Retreating in the face of opposition from the state, the only two hospitals in Cape Girardeau, Mo., have quickly ended their merger plans.
Missouri Attorney General Jay Nixon had said earlier he opposed the merger of 243-bed Southeast Missouri Hospital and 264-bed Saint Francis Medical Center, claiming the deal would cripple competition among area healthcare providers (Jan. 11, p. 4).
Nixon threatened legal action to stop the merger, which was announced last fall (Oct. 5, 1998, p. 22).
Saint Francis' board of trustees unanimously voted to halt the merger at a late afternoon meeting Jan. 8, just 24 hours after Nixon announced his opposition.
"We looked at three options," said James Sexton, Saint Francis' chief executive officer. "We could let all discussions die. We could suspend the discussions and have our consultants and attorneys stand down. Or we could pursue the issue with the U.S. Justice Department."
The trustees decided that pursuing the deal aggressively would be "a brash statement," Sexton said.
Sexton, who is leaving his post Feb. 5 to become CEO of 285-bed North Iowa Mercy Health Center in Mason City, said the board would have had difficulty hiring a new CEO with a merger in jeopardy.
Scott Holste, Nixon's spokesman, said the attorney general was satisfied with the hospital's decision. "This deal was not going to provide enough choice for healthcare consumers," he said.
Thomas Campbell, an antitrust attorney for the hospitals, acknowledged that there had been some "vocal opposition" to the deal.
At a public hearing in September, some local employers, including Procter & Gamble Co., spoke out against the merger, saying it would increase their healthcare costs.
James Wente, CEO of Southeast Missouri, said he is disappointed that the merger won't happen.
"Hopefully this (merger idea) will be revisited in the future, maybe two or three years down the road," Wente said. "I'm not saying it will be, but I don't want to rule it out."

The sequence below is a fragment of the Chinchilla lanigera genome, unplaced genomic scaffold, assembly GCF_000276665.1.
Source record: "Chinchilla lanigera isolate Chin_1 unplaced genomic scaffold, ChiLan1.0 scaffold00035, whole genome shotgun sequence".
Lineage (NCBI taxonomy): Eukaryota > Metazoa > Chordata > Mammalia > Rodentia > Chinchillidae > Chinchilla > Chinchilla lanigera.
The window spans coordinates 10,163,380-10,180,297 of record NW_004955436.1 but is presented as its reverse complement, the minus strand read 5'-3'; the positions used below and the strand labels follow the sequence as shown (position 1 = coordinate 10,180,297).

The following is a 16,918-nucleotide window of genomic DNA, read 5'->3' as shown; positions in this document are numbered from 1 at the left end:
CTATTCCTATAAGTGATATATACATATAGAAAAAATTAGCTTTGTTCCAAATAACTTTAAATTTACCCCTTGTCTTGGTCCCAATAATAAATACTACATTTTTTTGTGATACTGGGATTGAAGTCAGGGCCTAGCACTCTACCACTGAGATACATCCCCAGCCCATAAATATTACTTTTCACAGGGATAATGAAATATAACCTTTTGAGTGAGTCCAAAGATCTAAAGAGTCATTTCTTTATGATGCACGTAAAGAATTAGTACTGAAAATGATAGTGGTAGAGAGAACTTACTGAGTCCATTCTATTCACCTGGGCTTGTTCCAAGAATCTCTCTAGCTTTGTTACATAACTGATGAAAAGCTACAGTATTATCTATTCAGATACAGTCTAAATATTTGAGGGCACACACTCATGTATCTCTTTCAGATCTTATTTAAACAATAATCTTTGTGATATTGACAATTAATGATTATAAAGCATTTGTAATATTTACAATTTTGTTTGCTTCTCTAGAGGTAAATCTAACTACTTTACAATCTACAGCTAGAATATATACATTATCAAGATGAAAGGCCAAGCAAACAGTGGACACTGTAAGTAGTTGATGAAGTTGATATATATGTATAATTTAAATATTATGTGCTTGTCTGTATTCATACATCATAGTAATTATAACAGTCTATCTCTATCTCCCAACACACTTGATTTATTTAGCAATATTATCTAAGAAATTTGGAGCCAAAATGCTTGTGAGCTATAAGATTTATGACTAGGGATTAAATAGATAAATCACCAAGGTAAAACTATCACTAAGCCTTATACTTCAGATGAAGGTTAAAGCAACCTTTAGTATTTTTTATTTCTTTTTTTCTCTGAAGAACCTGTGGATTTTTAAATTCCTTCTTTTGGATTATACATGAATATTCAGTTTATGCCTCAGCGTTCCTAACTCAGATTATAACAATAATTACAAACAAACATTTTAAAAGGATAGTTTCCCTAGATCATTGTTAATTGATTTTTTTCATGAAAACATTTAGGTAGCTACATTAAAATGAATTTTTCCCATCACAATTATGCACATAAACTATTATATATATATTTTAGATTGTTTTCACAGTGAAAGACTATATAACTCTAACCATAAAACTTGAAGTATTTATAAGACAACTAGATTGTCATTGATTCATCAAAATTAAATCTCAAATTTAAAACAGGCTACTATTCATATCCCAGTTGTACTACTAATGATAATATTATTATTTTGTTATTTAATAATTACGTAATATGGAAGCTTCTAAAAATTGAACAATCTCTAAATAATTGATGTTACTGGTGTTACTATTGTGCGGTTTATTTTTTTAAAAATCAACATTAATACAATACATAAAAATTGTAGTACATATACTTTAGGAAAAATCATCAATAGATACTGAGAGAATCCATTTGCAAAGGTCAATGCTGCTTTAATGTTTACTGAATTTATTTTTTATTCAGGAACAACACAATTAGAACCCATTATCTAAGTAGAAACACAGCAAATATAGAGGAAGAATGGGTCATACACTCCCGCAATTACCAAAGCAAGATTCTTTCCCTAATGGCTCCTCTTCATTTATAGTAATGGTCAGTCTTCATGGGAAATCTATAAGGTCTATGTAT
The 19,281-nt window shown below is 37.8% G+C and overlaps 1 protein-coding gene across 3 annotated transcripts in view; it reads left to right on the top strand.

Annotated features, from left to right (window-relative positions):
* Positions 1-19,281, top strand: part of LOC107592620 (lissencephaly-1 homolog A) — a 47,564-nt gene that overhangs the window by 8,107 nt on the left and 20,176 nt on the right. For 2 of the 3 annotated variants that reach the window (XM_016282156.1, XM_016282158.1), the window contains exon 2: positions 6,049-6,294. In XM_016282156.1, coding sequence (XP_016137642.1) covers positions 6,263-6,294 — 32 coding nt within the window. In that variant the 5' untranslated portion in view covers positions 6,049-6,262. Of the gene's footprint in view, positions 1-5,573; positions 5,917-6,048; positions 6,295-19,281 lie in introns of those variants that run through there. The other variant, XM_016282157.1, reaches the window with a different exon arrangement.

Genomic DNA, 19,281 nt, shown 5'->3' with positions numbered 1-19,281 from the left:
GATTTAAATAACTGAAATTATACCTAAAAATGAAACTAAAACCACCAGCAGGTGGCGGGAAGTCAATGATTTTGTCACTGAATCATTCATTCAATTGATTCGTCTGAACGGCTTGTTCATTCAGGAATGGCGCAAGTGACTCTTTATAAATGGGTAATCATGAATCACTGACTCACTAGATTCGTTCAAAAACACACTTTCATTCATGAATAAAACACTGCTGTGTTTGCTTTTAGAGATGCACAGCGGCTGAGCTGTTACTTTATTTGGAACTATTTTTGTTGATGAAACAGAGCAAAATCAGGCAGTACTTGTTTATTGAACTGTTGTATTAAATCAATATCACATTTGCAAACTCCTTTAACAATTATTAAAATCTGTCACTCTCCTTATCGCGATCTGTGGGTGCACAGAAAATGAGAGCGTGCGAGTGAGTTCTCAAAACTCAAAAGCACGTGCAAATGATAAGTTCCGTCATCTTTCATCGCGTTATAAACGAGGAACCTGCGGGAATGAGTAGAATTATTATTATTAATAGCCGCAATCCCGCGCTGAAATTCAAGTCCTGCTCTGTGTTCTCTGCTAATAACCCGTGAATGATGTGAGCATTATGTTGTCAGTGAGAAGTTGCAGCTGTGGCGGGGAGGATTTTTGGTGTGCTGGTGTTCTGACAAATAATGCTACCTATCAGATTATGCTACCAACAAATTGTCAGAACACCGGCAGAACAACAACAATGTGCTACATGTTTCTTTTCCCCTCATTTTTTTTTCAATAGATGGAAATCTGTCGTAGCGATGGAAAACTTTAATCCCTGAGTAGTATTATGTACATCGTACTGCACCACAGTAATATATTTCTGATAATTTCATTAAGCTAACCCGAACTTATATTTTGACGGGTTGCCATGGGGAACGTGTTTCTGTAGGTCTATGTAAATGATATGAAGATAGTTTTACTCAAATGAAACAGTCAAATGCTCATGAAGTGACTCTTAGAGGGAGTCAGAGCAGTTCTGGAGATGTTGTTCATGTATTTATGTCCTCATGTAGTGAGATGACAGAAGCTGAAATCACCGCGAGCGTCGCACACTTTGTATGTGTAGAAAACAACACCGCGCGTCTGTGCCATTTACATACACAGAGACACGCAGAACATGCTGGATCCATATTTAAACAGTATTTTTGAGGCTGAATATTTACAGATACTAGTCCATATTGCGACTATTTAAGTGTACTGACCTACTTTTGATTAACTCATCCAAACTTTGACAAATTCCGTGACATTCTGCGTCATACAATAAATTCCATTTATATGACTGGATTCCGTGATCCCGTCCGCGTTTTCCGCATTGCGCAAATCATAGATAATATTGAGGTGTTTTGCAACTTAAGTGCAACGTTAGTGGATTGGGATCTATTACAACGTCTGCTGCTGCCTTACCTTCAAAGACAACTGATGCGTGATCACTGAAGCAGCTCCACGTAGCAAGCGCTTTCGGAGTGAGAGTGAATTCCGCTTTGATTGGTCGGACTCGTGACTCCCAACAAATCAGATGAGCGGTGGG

Both hospitals have received overtures from out-of-town systems eager to partner with or purchase them.
The hospitals had not filed for antitrust clearance with federal or state authorities. They had circulated a "community commitment," a document promising a price freeze, a rate freeze for payers and savings of at least $44 million over the next five years if the deal went through.
Southeast Missouri and Saint Francis both enjoyed profit margins of more than 7% in 1997, according to HCIA, a Baltimore-based healthcare information company.
Both hospitals were worried about meeting the fate of their peers 85 miles away in Poplar Bluff, Mo.
In that case, Nixon's office sided with the Federal Trade Commission, which sued to block the marriage of the only two private acute-care hospitals in Poplar Bluff (April 20, 1998, p. 2).
The state and federal governments got a preliminary injunction last August from federal district court to block the Poplar Bluff deal pending the resolution of the FTC's antitrust complaint against the hospitals.
The hospitals quickly appealed to the 8th Circuit of the U.S. Court of Appeals in St. Louis (Aug. 17, 1998, p. 18). The court heard oral arguments Dec. 14, and both sides await a decision.
The FTC's administrative complaint against the hospitals is pending and has not yet been heard by a federal administrative law judge.